This is my Seahorses dress. Otherwise known as the Watch Me Chase Decent Lighting Around My Yard dress. Or maybe it’s the Dress That Doesn’t Want to Be Photographed. It’s also the Dress That Nearly Did Me In. It’s a dress. It was a bitch to sew. The end.
Okay okay, not really the end, obviously.
You’ve actually seen me sew this pattern before, it’s Simplicity 1523 from 1945. I used the bodice and front skirt piece to make my Singin’ in the Rain dress. I absolutely adore that dress and love the skirt in particular (an A-line with not-too-much-gathers, just perfect!). So I’ve tacked that skirt onto a couple of dresses since. But when I sewed those, I was ignoring the back of the original pattern, because hey, this is actually a wrap dress pattern!
And so I knew one day, I’d make the full wrap dress. But what. a. pain. The sewing wasn’t necessarily so bad. More facings, more hems to deal with. Buttons and buttonholes at the waist and a snap at the back neck. And you know what? A wrap dress is a lot of dress. If you don’t believe me, here’s what it looks like laid out on an ironing board.
The most painful part was getting the back right. And frankly, it’s not right. First, I attempted to match the print, which laughably isn’t even close. (Well actually it’s close enough to think, “I bet she tried to match that up, but nope”.)
Second, wrinkles. Now shoulder wrinkles are a given with cut-on sleeve styles, but everything else just went all wonky on the back. (Although that photo above isn’t half bad… maybe I’ll just walk around with my hands on my hips when I wear it?) I don’t really understand how it happened, as it was based on my slightly-modified and very-non-wrinkly back piece that I used in previous versions. But nope. It didn’t matter what I did (and I tinkered with it a lot), I could never get it just right.
And gawd, those buttonholes. Buttonholes are a one shot deal where you place them. Not such a big deal on a blouse, but on a waistband? I seriously fretted over them. There’s two, so they had to visually be about the same distance from my sides as one another, obviously. You can kind of see how that works below.
And I got them pretty close, except the dress felt a little tight, the wrinkles were worse than when I was pinning and testing the placement all out with Mel’s help, and the left back side was pulling badly at the button.
In the end I moved the buttons at least once (that’s why the tab on the right of the right-hand photo above is longer than it needs to be), added a small button to the inside to stabilize the left button, which reduced–but didn’t completely eliminate–the pulling. And the wrinkles… whatever. I just can’t even be mad about them any longer. It’s a wrap dress, I’m telling myself it’s the nature of the beast because essentially it’s two big flaps of fabric that aren’t connected between your neckline and waist. As soon as you move, so does the fabric. You can even tell there’s not just a bad wrinkle I could pin out of the pattern piece, because in every photo I took, they wrinkles move and are different.
It’s a good thing I’m planning a hot pink cardigan which will just cover it all, anyway.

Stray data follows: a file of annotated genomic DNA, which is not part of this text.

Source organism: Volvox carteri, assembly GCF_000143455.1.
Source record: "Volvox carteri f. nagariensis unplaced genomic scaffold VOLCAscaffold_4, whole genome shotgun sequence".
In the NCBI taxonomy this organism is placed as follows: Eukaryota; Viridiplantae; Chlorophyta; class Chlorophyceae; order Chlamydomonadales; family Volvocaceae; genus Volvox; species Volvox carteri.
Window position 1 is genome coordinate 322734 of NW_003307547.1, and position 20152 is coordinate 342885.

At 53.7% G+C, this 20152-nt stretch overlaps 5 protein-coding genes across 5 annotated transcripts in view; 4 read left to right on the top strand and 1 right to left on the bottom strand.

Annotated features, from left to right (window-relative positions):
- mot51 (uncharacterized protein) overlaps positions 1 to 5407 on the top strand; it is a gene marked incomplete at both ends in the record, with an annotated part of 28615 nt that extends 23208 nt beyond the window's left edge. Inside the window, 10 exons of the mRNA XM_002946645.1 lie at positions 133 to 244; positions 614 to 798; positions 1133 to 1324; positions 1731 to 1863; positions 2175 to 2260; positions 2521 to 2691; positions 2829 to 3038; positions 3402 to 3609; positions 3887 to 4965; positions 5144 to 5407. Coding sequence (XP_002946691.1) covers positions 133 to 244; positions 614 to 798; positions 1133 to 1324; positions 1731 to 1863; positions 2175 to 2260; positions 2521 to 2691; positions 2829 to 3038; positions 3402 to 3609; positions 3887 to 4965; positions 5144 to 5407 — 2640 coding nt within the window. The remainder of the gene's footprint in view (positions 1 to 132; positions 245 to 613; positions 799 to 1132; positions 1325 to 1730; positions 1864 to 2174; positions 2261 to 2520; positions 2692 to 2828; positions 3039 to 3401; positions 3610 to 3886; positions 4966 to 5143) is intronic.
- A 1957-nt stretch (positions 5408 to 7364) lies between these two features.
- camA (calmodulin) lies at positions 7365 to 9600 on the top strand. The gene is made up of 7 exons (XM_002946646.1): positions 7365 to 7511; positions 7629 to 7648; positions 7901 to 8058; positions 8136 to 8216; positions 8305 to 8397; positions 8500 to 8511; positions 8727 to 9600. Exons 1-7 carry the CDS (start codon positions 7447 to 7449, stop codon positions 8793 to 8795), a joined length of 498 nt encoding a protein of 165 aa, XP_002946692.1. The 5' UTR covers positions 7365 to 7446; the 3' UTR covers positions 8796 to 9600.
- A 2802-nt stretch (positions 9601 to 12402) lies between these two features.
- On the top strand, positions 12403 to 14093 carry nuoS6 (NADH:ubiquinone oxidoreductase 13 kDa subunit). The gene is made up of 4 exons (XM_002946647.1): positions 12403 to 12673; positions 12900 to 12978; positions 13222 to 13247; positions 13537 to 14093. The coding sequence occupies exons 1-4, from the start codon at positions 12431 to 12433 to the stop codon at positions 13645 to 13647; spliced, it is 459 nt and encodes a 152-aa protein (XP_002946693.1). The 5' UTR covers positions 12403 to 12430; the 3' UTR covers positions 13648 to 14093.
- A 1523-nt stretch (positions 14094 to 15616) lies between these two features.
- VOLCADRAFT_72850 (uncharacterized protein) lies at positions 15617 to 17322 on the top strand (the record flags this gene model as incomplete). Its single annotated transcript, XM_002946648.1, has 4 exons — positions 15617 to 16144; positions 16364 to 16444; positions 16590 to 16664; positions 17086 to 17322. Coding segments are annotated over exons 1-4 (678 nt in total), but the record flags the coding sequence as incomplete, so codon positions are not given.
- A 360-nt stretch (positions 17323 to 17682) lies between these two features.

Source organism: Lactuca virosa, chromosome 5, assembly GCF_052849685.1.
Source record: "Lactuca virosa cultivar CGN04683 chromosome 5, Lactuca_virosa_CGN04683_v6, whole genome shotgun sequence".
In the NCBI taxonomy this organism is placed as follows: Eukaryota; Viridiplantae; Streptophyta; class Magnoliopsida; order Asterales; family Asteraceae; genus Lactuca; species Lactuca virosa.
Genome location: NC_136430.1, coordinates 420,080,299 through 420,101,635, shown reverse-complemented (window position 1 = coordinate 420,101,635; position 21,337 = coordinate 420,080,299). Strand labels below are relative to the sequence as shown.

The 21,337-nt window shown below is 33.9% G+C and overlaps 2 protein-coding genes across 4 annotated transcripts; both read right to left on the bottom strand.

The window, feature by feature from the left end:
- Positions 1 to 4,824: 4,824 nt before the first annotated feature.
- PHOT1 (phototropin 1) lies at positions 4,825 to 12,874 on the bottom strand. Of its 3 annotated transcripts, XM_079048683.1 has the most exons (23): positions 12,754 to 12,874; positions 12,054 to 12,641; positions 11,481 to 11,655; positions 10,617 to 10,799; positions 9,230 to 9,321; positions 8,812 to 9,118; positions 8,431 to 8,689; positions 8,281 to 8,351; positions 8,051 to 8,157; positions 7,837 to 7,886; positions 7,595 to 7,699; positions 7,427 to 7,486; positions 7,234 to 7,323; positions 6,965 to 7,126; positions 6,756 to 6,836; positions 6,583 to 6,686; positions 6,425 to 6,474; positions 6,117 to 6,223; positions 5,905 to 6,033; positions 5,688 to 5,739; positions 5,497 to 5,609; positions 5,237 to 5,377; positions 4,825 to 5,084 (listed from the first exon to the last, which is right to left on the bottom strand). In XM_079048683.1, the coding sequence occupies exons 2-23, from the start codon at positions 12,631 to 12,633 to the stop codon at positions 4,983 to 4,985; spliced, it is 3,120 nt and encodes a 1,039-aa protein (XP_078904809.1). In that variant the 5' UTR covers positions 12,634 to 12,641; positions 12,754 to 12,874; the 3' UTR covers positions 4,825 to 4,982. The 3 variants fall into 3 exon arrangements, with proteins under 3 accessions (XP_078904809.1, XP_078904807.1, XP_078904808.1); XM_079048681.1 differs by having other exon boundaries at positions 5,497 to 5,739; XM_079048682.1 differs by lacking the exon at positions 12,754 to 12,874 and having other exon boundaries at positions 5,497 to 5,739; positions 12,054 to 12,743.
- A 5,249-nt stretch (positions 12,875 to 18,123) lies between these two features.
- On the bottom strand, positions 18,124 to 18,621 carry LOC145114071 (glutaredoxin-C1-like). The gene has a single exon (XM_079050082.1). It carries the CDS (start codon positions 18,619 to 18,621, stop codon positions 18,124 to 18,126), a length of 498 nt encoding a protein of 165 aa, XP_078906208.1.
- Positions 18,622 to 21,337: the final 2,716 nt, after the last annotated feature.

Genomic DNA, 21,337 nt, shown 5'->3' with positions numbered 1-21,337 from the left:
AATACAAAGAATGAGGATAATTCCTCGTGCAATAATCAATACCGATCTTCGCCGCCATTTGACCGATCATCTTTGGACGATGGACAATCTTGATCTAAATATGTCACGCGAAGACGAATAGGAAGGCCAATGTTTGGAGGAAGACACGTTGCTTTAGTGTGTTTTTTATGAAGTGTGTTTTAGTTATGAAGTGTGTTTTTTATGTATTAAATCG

But I think the fact that I used THE most amazing vintage pink glass buttons with red rhinestones kind of diverts your attention away from the wrinkles. At least, that’s what I tell myself.
Unless you have a wrap dress in your closet that buttons at your waist, you’ve probably never given much thought to what it’s like to button a dress like this, either. I only have wrap dresses that tie, so I know I certainly hadn’t thought about it. Guess what. It’s hard! I know, it doesn’t look like it, but trust me. Not. easy. Kind of defeats some of the convenience of not pulling it over your head when you’re doing a dance behind your back to close the buttons.
But hey, I love the look of this dress from the front, and the little details like the pointed end of the waistband, the placement of the print along the bodice, and the print matching on the pockets.
So I’m sure by this point you you’re wondering why I haven’t mentioned that there are hot pink seahorses on my dress. I know, aren’t they amazing??
The fabric is from Mo Bedell’s Full Moon Lagoon collection. I bought it in late winter when there was no sun, acres of snow and sub-zero temperature for days, and all I could think about was bright colors. And you don’t get much more bright than pink seahorses and a chartreuse background. If you think I’m the only one who would wear hot pink sea creatures, think again–Roisin sewed an amazing dress using another fabric from this same collection!
Gah, I love these seahorses. I really do. They trump all my annoyances with this dress.
And they’ll match one of my soon-to-bloom peonies! I was actually trying to stand by them for these photos but the lighting was totally crappy. Ah well, maybe once they’ve bloomed!
By the way, this is the first appearance on this blog of my amazing shoes (you know I couldn’t not mention them!), courtesy of Sven Clogs. Although I’ve already worn them a million times because I love them that much. These are camel-colored peep toes with an adorable little bow. They’re seriously the perfect match-everything vintage-inspired shoe for me. You know I love clogs and I love color but having a few varieties of neutral shoes is indispensable.
(But OMG, wait until you see my other pair. They’re going to need a dress designed specifically for them.)
To wrap up (har har)… in theory, I love wrap dresses. In theory, I loved the idea of a wrap dress that buttoned at the back, too. In reality? Not so much. I’m not quite sure I’m ready to give up wrap dresses though, but I think next time, I might convert them to tie at the waist. We’ll see!